SYDNEY (Bloomberg) - Asian stocks rose, following a rebound in U.S. shares, after an unexpected drop in American retail sales strengthened the case for keeping interest rates lower for longer in the world's largest economy.
The MSCI Asia Pacific Index advanced 0.1 per cent to 144 as of 9:01 a.m. in Tokyo, paring this week's decline to 1 per cent. Rate bets were tempered Thursday after retail sales slipped for a third straight month. The Standard & Poor's 500 Index jumped 1.3 per cent after faltering earlier this week as a better-than- forecast U.S. jobs report raised concern the Federal Reserve will increase rates sooner than some expected.
U.S. retail sales data "provide the Fed with a well- rounded view of the prospects for the U.S. economy and may prompt a desire to wait until fresh data is released which is not impacted by distortions," said Matthew Sherwood, the Sydney-based head of investment markets research at Perpetual Ltd., which manages about US$21 billion. "There's better value and opportunity in other parts of the global share market."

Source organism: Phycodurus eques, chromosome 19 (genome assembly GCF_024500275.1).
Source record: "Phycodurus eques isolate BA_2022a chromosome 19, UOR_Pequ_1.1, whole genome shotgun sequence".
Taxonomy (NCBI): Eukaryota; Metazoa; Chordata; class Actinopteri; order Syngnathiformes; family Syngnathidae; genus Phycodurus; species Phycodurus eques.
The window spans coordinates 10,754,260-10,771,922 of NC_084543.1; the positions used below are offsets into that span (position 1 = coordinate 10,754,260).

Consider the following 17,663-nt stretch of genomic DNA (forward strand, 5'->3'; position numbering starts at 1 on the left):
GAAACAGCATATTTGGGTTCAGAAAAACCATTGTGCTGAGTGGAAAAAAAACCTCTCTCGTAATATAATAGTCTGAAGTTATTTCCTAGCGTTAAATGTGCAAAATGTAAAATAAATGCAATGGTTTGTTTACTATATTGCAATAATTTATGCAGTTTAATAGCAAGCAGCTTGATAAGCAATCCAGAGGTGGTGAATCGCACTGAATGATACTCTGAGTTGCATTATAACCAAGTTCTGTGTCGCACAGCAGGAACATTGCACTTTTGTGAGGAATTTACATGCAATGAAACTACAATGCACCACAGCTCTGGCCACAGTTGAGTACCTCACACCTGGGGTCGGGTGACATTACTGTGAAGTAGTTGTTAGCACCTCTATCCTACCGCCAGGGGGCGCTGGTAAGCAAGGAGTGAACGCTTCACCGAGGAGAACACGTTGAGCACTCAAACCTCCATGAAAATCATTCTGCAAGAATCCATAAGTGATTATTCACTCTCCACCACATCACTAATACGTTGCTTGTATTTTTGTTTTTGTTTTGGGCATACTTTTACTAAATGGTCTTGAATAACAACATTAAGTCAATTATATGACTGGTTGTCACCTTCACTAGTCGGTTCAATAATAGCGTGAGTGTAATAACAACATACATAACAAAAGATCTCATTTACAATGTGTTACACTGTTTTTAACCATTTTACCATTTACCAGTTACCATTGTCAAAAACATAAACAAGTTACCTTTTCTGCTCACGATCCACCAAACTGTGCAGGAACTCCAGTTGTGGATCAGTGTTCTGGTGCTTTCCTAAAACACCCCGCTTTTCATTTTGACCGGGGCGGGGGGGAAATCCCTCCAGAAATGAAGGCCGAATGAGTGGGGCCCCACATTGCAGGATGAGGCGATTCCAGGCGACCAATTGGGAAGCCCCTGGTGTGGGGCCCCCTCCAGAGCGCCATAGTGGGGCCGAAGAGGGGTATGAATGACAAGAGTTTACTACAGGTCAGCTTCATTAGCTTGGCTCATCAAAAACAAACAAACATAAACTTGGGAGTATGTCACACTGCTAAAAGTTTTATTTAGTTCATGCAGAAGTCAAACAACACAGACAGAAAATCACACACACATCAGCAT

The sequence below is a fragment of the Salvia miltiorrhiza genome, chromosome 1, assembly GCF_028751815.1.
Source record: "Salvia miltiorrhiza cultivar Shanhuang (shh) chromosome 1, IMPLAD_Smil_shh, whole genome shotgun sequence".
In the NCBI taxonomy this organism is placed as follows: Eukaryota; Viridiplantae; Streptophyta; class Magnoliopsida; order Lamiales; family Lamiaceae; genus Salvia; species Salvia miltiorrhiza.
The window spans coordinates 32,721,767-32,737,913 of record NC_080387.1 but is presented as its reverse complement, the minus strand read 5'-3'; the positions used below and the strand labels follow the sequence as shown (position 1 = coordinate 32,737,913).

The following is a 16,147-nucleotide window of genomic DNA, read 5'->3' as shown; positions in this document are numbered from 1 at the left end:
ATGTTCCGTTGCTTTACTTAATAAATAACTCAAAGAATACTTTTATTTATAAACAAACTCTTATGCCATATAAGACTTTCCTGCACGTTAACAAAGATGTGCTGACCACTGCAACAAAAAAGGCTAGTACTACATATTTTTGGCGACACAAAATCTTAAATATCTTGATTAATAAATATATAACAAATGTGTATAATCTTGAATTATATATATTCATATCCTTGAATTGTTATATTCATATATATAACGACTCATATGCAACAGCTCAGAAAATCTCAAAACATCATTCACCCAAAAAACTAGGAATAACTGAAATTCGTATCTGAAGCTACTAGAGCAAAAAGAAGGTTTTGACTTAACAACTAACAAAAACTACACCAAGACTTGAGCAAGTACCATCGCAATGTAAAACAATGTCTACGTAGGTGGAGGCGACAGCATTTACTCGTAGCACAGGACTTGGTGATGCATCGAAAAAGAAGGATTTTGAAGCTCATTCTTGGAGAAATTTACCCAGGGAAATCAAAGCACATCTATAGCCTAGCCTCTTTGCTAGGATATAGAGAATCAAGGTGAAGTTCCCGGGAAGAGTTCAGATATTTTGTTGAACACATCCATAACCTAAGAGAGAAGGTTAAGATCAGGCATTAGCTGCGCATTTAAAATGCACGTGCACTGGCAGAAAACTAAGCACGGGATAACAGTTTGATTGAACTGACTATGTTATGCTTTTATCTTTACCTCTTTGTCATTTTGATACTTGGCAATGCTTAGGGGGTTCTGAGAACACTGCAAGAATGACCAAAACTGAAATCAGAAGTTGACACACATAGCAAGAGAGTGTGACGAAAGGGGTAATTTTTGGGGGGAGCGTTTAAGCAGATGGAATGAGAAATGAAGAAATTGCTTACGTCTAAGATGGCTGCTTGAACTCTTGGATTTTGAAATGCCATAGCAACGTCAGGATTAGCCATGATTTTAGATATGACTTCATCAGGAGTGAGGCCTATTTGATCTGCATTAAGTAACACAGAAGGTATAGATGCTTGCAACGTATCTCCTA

Japan's Topix index added 0.3 per cent. South Korea's Kospi index advanced 0.9 per cent and Australia's S&P/ASX 200 Index slid 0.3 per cent. New Zealand's NZX 50 Index gained 0.3 per cent.
Futures on the Standard & Poor's 500 Index added 0.1 per cent. U.S. retail sales dropped 0.6 per cent in February from the previous month. Economists surveyed by Bloomberg had expected a 0.3 per cent gain.
Fed funds futures put the odds of a U.S. rate increase in September at 53 per cent on Thursday, down from 56 per cent on Wednesday, though still above the 49 per cent priced in March 5, the day before the February payrolls report.
Futures contracts on Hong Kong's Hang Seng Index rose 0.3 per cent, while contracts on the Hang Seng China Enterprises Index of mainland firms listed in the city advanced 0.5 per cent. Singapore-traded futures on the FTSE China A50 Index climbed 0.6 per cent.